Topic: Yulia Tymoshenko case
KIEV, October 24 (RIA Novosti)
- Germany mulls visa restrictions for Ukrainian officials due to Tymoshenko's trial
- Investigators question Tymoshenko on new charges
- Medvedev says Tymoshenko trial ‘internal affair’
- EU stalls Ukrainian president visit after Tymoshenko trial
- Ukraine may consider Tymoshenko bill
The Ukrainian Prosecutor General’s Office has reopened a criminal case on state funds embezzlement and tax evasion charges against former Prime Minister Yulia Tymoshenko, the Unian news agency reported on Monday.
Tymoshenko, who was sentenced to seven years in jail in mid-October over abuse of office in connection with the signing of a gas deal with Russia in 2009, is accused of embezzling $3.1 million in state funds and failing to pay $2.5 million worth of taxes in the 1990s, when she was the head of natural gas trading company United Energy Systems of Ukraine (UESU).
The case was initiated in 2001 and then closed over a lack of evidence.
In a statement quoted by Unian, the Prosecutor General’s Office also said it would appeal against the “illegal court decisions to close other episodes of criminal activities related to the case.”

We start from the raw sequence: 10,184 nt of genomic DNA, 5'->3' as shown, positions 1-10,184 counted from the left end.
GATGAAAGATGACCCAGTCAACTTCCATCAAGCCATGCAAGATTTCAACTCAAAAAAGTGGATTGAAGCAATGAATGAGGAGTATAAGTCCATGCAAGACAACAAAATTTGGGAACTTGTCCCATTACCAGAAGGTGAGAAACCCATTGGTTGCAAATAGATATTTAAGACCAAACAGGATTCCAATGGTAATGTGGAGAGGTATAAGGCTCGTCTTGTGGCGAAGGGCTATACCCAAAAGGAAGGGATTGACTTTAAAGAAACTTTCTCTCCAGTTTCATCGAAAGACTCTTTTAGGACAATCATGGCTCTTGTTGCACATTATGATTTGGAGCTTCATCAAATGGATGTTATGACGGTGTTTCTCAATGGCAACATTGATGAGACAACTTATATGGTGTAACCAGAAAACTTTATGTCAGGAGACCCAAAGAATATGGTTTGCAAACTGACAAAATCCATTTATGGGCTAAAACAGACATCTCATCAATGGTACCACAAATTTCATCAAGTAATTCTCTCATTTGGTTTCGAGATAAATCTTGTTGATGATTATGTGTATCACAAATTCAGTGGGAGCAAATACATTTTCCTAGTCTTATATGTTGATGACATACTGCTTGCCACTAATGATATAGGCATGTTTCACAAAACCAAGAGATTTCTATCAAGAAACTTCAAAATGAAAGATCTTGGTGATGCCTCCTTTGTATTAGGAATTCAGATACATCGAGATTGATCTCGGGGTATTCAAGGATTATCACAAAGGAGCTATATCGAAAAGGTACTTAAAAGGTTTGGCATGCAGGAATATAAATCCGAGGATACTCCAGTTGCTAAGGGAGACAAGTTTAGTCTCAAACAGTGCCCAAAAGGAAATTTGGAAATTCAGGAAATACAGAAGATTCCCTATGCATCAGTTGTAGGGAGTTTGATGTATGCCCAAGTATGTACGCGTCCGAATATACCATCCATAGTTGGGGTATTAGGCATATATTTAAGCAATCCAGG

In January 2001, Tymoshenko was brought to trial on charges of bribing former Prime Minister Pavlo Lazarenko, Russian gas smuggling, forgery, and tax evasion.
In February that year, she was arrested on charges of embezzling state funds to pay for Russian gas when she headed the UESU. In March that year, the Pecherskiy District Court overturned the arrest ruling citing a lack of evidence in the case. In April 2003, the case was closed by the Kiev Appeals Court.
On October 13, Ukraine's security forces also filed a new criminal case against Tymoshenko surrounding a $405-million debt her former company owed to the Russian Defense Ministry.
Tymoshenko’s imprisonment earlier this month has sparked widespread international condemnation, described by Western powers and Russia as “politically motivated.” The current Ukrainian authorities say the gas contract with Russia she pushed through in 2009 has caused multi-billion-dollar damage to the country’s economy. The former premier maintains her innocence.
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This war would most probably not be precipitated not by direct actions of the Russian or Ukrainian governments. The more likely cause is the clash of rival armed volunteer groups on the streets of eastern Ukraine, which would lead to the progressive involvement of armed forces on either side.